Kids love to tell scary stories. Whether on dark nights during sleepovers or around dim low-burning campfires, the oral tradition of sharing terrifying tales is one that exists in pretty much every culture and community. Often intended to teach children simple moral and societal lessons, these stories adapt and change but often share similar threads, characters, or messages. In 1981, Alvin Schwartz and Stephen Gammell’s Scary Stories to Tell in the Dark was unleashed on the unsuspecting pre-teens of the world, and reintroduced these myths to a whole new generation.
Schwartz had written multiple other young readers books based on different forms of folklore before he penned his most well known and beloved work with Scary Stories to Tell in the Dark. The book reimagines classic urban legends and folk stories that Schwartz studied at the Library of Congress. as well as texts that belonged to the president of the American Folklore Society. Tipping its hat to terrifying predecessors, Scary Stories to Tell in the Dark takes stories from sources such as American Folk Tales and Songs and Sticks in the Knapsack and Other Ozark Tales.
In the foreword of Scary Stories to Tell in the Dark, Schwartz states that, “Some of these tales are very old, and they are told around the world,” before continuing “and most have the same origins. They are based on things that people saw or heard or experienced—or thought they did.” That’s where part of the success and popularity of Scary Stories to Tell in the Dark lies, because these tales feel like we already know them, a familiarity and knowledge that makes them sound like we’ve heard them before or that they might’ve even happened to someone that we know. How often were these stories told about our neighbor, our cousin, our sibling’s babysitter or the girl who used to live next door?
One of the most well known stories in Scary Stories to Tell in the Dark is a great example of this. “High Beams” tells the tale of a young woman who’s pursued by a terrifying trucker during a dark night. The pursuer flashes his high beams, startling and scaring the driver until eventually she discovers that the truck driver was just trying to warn her about a murderous man in the back seat of her car. Unlike a lot of urban legends, this story may have come from a real news story in the early ’60s about a man who hid in the back of a police car, though in every contemporary version the victim is a woman and the story is often used as a parable to encourage women not to travel alone at night. “High Beams” was even reworked for the opening of the classic ’90s slasher movie Urban Legend.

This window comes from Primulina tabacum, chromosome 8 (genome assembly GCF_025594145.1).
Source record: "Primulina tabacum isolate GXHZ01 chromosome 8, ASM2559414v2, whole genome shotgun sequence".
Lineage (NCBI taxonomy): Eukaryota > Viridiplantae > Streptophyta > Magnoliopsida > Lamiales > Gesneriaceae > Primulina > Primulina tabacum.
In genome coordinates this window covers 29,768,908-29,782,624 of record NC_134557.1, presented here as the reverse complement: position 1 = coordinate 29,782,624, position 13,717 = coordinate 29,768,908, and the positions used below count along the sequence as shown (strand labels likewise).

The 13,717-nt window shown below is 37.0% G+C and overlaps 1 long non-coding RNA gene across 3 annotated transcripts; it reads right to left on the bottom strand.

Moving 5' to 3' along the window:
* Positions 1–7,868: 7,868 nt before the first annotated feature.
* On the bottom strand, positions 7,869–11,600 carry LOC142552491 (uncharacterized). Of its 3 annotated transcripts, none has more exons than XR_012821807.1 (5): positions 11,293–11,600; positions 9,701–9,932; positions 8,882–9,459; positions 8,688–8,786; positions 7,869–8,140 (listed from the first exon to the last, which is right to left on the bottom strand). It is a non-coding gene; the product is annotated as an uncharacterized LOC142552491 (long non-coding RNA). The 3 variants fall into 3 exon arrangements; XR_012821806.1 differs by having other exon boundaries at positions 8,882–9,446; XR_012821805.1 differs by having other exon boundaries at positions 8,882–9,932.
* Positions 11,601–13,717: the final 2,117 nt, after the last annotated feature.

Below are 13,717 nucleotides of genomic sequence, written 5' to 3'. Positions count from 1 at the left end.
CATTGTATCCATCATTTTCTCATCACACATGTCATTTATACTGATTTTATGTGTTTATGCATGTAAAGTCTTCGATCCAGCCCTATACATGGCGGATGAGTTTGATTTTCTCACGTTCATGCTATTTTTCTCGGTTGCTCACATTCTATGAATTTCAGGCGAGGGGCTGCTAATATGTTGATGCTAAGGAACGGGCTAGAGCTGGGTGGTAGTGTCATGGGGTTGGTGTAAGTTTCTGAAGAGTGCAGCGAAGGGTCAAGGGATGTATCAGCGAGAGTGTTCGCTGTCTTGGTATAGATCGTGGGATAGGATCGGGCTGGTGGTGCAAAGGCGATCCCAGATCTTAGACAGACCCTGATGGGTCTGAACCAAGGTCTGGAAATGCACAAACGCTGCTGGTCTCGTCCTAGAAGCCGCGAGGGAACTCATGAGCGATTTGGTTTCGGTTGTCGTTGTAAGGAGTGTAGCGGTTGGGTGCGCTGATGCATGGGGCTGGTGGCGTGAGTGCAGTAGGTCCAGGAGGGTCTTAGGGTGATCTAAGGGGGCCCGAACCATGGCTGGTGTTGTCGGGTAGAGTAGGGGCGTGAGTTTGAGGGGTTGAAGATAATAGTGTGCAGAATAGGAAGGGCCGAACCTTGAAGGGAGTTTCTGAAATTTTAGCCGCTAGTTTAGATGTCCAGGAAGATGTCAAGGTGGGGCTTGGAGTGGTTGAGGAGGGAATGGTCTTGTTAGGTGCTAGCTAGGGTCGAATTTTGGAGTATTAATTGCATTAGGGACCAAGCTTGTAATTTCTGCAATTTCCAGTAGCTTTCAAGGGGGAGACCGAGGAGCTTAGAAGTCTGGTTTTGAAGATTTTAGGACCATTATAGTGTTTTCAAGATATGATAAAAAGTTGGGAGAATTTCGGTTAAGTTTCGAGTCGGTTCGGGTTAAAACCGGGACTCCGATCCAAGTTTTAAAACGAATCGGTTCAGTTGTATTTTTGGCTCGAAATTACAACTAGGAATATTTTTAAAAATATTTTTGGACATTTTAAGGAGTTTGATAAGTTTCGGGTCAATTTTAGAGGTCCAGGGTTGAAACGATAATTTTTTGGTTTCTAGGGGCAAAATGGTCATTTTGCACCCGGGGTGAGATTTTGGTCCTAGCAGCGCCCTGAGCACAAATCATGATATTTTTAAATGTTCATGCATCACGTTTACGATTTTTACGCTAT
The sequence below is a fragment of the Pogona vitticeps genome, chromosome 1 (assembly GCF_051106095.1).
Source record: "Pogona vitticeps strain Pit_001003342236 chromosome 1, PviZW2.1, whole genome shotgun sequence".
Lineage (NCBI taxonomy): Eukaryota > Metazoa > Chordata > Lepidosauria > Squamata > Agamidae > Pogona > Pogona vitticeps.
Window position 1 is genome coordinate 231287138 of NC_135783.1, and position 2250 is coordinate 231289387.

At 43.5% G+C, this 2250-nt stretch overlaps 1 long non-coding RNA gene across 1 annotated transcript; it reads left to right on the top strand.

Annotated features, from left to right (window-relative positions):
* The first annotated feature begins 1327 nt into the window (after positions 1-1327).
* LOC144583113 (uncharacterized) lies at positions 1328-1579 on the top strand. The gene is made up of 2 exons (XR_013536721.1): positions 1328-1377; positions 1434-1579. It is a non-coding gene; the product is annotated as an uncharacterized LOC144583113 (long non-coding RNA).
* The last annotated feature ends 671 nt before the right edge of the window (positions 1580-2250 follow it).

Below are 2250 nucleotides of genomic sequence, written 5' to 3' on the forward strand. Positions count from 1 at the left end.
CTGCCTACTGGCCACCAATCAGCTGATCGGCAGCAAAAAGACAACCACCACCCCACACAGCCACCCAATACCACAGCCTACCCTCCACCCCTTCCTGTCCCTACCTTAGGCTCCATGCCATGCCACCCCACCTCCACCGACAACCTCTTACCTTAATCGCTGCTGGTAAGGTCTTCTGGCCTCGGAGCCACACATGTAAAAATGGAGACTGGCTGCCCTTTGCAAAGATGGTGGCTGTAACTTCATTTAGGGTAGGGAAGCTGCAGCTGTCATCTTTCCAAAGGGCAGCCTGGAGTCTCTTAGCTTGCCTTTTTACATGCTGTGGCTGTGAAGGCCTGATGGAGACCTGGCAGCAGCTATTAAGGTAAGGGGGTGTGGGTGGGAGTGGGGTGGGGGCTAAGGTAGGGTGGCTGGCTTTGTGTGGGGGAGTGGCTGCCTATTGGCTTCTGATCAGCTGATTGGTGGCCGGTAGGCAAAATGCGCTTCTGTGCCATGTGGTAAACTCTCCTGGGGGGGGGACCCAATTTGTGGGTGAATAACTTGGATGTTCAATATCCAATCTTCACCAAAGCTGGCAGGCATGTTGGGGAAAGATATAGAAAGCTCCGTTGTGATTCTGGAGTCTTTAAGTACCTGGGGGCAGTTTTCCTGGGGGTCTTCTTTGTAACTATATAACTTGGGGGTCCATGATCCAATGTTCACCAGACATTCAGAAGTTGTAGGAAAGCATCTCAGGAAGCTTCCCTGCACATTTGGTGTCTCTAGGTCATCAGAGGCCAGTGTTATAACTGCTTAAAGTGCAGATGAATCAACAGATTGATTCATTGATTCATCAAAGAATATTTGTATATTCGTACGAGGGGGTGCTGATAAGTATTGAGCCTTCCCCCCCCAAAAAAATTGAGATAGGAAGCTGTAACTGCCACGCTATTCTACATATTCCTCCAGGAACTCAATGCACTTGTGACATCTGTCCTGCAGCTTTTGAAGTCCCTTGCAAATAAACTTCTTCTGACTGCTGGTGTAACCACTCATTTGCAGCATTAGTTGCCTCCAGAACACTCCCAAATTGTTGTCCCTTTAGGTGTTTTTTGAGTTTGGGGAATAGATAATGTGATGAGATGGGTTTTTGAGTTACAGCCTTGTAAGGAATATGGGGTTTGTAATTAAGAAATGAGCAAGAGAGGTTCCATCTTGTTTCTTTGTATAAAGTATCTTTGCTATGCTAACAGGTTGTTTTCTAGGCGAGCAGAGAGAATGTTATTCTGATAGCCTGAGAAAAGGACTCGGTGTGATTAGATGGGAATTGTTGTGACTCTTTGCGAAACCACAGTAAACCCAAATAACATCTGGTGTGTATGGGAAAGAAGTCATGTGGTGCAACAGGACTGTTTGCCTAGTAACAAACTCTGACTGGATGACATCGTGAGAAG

Four years after Schwartz wrote Scary Stories to Tell in the Dark, he put out In a Dark, Dark Room and Other Scary Stories, with Dirk Zimmer, which included a stone cold creeper in the world of urban legends. This one haunted many of us on the playgrounds with the story of Jenny, a young woman who’s never seen without her green ribbon choker. When she meets her future husband she still refuses to take it off or tell him why she wears it. Even on their wedding day she will not tell him. But one fateful night he pesters her so much that she allows him to take her choker off, only for head to fall off her neck and onto the floor. Decidedly creepy and ridiculous, “The Velvet Ribbon” lives on in many different forms and under many names. Critics believe it may have originated during the French Revolution, though Washington Irving’s short story “The Adventure of the German Student”–which is set during the French Revolution–is also considered a likely starting point for this myth.
The Brothers Grimm have long been one of the most renowned sources of Germanic and European folklore. There’s only one story that can be directly traced back to them from Scary Stories, but it’s a classic. “The Big Toe” introduces us to a very hungry boy who discovers a toe buried in the ground, and in his desperate state he eats it. Lo and behold, the ghastly undead owner comes to search for his missing digit. The original Brothers Grimm yarn sees a man steal his dead wife’s gold arm, and allegedly Mark Twain loved to share a version of this fairytale at public speaking engagements.
“The Babysitter” is one of the most famous and widely shared tales included in Scary Stories to Tell in the Dark, one that spawned an entire subgenre of horror movies and one that is–according to Cody Meirick who made the documentary about the Scary Stories series–based on a very specific true story. The murder of a young girl named Janett Christman in Columbia whilst babysitting has been cited as the inspiration for “The Babysitter”, though details of that case did differ: the call Janet made was never traced, and she sadly did not survive. Her murderer was never caught.
The series has almost 100 stories all together, so we’ve just scratched the surface. Schwartz has been open about his inspirations and the stories that led him to create his beloved and controversial collections, so go out there, get scared, and keep the stories alive.
Did these stories creep you out as a kid? Know where one of the other Scary Stories originates from? Just can’t wait for the upcoming movie? Let us know below!